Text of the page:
McArthur has committed crimes continuously since his youth, except when behind bars.
He has escaped eight times, including breakouts from three federal penitentiaries, including maximum security. During a 15-month stretch of freedom that began with an escape in October 1984 from maximum-security Millhaven penitentiary, McArthur pulled many robberies, including one in Idaho. He is still wanted for the holdup in the U.S.
He narrowly avoided prosecution for murder when a key Crown witness died just months before a trial was set to begin in 1999. McArthur had been through a preliminary inquiry and had been committed to trial. Police believe McArthur kidnapped and murdered Tom Gencarelli, a 24-year-old Kingston man who disappeared November 12, 1982. Gencarelli’s body has not been found, despite several intensive searches.
The latest parole decision in McArthur’s case, acquired by Cancrime, includes a revelation, never before disclosed by authorities, that McArthur is a “person of interest” in a second unsolved homicide. The written record of the parole decision provides no details of the case but Cancrime learned that investigators believe McArthur kidnapped and murdered David Hannah, a correctional officer at Millhaven maximum-security penitentiary near Kingston, Ontario.
Hannah was 37 when he vanished in January 1983, just weeks after Gencarelli disappeared. Police have said publicly that Hannah was murdered and a $50,000 reward was offered for information leading to the arrest and conviction of the killer or killers. Investigators have never publicly disclosed information about suspects or motives in Hannah’s death. McArthur spent many years locked behind bars at Millhaven. Hannah worked at Millhaven from May 1972 until his disappearance in 1983.
Retired correctional officer David McDonald worked with Hannah the night of Hannah’s last shift at the penitentiary, January 3, 1983. In an interview with Cancrime, McDonald said Hannah didn’t say anything unusual or behave out of character that night.
“We were in a state of riot most of the time back then,” McDonald recalled of the atmosphere at Millhaven at the time.
“There was the talk that at the time [Hannah] was seeing Micky McArthur’s girlfriend,” McDonald said. “The word was, it was along the context that Gencarelli had been seeing this girl and then he disappeared and then Davey Hannah ended up meeting up with this girl and seeing her and then he disappeared … Micky McArthur’s name was brought up each time.”
Police have said Hannah left his home in the Village of Millhaven on January 4, 1983, driving his blue, 1969 Oldsmobile Delta 88 and has not been seen since. He had withdrawn $100 from a bank account. Hannah’s apartment was undisturbed and contained all of his belongings. His body and his car were not found.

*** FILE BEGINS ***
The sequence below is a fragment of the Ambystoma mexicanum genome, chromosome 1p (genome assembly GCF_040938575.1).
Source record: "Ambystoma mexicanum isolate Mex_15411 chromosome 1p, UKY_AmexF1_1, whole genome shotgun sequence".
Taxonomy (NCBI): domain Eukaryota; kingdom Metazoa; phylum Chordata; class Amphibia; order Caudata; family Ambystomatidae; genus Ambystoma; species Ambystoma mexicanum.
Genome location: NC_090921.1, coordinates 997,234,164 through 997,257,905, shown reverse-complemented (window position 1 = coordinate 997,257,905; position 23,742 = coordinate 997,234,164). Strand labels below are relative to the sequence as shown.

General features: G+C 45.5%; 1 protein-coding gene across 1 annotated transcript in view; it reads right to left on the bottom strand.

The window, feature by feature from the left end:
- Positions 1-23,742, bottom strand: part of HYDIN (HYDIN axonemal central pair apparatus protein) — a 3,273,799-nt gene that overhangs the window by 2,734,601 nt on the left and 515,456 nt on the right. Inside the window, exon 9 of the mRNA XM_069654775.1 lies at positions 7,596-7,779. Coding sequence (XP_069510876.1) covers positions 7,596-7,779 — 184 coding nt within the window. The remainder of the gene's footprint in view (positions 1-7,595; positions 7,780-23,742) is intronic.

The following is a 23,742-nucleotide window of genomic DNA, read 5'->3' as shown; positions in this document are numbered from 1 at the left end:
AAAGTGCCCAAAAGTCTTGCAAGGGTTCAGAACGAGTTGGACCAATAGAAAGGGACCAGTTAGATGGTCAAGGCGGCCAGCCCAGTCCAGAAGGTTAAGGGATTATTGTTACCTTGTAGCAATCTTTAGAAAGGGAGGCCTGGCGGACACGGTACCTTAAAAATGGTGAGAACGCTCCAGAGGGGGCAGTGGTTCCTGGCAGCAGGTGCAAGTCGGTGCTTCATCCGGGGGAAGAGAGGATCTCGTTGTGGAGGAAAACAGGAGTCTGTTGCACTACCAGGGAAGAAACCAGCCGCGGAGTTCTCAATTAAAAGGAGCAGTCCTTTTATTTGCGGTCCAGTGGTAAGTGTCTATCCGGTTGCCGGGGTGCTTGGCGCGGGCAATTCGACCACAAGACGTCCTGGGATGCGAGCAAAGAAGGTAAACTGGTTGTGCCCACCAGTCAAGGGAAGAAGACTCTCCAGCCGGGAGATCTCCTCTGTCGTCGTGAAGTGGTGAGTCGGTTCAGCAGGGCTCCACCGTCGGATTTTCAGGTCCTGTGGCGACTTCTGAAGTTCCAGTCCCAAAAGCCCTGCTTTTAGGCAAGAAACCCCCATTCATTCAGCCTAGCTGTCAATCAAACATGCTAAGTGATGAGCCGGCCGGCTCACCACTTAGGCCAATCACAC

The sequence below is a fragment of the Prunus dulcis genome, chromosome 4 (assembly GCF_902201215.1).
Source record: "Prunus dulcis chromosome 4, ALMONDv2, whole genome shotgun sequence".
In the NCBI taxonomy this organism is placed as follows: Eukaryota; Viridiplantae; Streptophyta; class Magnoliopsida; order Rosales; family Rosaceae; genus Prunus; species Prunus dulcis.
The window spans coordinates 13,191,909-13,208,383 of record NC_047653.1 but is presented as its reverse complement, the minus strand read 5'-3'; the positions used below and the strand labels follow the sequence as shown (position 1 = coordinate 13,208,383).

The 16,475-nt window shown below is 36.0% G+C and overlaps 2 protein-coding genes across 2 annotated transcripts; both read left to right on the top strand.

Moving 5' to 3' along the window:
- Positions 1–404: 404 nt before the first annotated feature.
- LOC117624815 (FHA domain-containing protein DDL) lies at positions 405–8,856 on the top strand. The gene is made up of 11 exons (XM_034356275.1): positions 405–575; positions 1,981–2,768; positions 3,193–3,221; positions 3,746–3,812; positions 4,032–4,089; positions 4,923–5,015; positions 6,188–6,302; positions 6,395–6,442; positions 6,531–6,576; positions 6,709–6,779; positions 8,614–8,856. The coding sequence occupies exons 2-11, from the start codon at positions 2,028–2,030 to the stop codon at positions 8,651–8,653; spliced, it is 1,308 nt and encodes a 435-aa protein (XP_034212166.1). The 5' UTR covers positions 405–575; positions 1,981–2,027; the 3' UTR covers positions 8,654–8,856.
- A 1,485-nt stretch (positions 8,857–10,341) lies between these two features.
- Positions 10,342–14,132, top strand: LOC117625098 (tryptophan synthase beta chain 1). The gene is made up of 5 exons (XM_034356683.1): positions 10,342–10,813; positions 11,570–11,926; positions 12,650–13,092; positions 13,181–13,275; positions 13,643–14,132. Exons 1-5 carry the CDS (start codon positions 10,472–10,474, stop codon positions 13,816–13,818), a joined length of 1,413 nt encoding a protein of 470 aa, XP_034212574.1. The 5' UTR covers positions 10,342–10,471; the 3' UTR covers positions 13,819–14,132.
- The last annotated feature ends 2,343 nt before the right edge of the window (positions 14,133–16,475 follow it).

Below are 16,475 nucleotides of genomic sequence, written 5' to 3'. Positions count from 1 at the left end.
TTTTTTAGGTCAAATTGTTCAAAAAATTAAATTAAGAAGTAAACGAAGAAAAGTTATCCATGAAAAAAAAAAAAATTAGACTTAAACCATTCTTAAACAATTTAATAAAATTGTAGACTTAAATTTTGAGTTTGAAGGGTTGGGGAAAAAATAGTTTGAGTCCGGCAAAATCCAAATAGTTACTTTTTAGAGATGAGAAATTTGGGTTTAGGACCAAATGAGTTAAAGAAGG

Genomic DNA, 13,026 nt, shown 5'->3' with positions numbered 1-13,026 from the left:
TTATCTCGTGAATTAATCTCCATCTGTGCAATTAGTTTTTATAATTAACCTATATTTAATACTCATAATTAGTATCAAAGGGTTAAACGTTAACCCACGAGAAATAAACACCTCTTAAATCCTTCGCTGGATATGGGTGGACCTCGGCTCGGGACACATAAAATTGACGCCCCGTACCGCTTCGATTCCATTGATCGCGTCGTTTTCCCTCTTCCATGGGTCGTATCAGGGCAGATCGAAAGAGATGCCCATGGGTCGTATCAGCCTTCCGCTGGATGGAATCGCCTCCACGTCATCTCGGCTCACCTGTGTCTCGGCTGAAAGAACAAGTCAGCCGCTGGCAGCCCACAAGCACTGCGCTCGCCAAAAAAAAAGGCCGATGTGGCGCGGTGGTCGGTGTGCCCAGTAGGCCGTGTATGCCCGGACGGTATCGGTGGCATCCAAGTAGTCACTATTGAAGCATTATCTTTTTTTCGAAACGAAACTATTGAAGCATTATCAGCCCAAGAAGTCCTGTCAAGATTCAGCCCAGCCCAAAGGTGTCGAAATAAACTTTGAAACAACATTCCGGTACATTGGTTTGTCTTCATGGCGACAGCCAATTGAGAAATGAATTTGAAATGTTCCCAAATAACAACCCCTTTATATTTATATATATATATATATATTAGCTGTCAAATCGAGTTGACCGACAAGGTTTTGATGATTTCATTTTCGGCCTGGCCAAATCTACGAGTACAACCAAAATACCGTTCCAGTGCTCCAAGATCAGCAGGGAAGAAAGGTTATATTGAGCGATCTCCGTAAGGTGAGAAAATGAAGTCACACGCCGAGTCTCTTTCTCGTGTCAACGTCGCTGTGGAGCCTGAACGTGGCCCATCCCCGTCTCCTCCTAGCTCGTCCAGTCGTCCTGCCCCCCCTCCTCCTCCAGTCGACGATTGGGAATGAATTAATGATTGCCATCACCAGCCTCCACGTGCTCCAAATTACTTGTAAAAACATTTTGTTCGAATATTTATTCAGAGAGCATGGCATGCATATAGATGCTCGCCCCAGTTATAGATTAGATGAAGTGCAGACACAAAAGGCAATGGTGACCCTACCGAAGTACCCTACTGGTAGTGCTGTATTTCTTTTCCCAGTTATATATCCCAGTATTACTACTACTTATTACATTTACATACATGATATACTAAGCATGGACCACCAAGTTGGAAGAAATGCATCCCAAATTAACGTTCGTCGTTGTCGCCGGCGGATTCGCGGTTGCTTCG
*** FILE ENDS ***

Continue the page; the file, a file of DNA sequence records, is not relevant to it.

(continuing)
In November 1982, when Gencarelli disappeared, his pregnant girlfriend, Marg Wilkinson, told reporters that she did not want to talk about the disappearance but, three months later, she said she was “terrified” every time she left the house. Wilkinson revealed that she’d been friends with the sister of a federal prisoner – though she did not publicly name McArthur – and had visited him while he was confined at Collins Bay Institution, a medium-security prison in Kingston.
“Apparently he thought I was supposed to marry him,” Wilkinson told a newspaper reporter in 1983. “I told him 100 times, ‘I’m just a friend.’ I guess it didn’t sink in.”
Wilkinson later had a child with McArthur.
When heavily armed police officers stormed into a Kingston apartment in October 1994 and arrested McArthur for the Port Perry robbery, Wilkinson was in the apartment. She was arrested and charged with obstructing police and with counselling her youngest daughter to obstruct police.
After Gencarelli disappeared, his family revealed that he had received threatening phone calls in the months before he vanished. The callers warned him to stay away from Marg Wilkinson. Kingston Police also revealed in 1983 that a letter “got into Tom [Gencarelli’s] hands” that warned him to stay away from Wilkinson. Roughly a month after Gencarelli disappeared, Wilkinson gave birth to a girl, her second child. In an interview in early 1983, she told a newspaper reporter that she and Gencarelli were going to marry and had planned to look for a house on the day he disappeared.
“He was the one who wanted the baby,” Wilkinson said. “He wanted to get married.”
Wilkinson portrayed herself, in the 1983 interview, as a victim frightened to leave the house and desperate to find her missing partner.
“I’m terrified,” she said. “I watch all the cars behind me. A few days ago I saw the same car four times and I got so scared I wrote down the licence number and gave it to the police.”
Wilkinson said her 10-year-old daughter had become a “frightened little girl.”
“I think that’s what’s pulling me through,” she said. “I have to stay alive, because I’m the mother of two children who need me.” She pleaded for public help in the investigation of Gencarelli’s disappearance.
“Tell people we’re begging for help,” she said. “People must know something. They must have seen something. Even if they just phone and don’t give their names.”
Police have been unrelenting in efforts to tie McArthur to the Gencarelli and Hannah cases.
“Police officers interviewed you in 2017,” the written record of the March 2018 parole hearing states. “You initially refused to meet them but eventually did, however you provided no useful information. The police indicate they intend on interviewing you again in the future.”
During his parole hearing, McArthur “denied any knowledge of the missing person cases regarding which you are considered by the police to be a ‘person of interest.’ You said you have been interviewed five times and during one of the interviews you became upset because you thought police officers were insulting your family, but you also said you have provided DNA samples to the police.”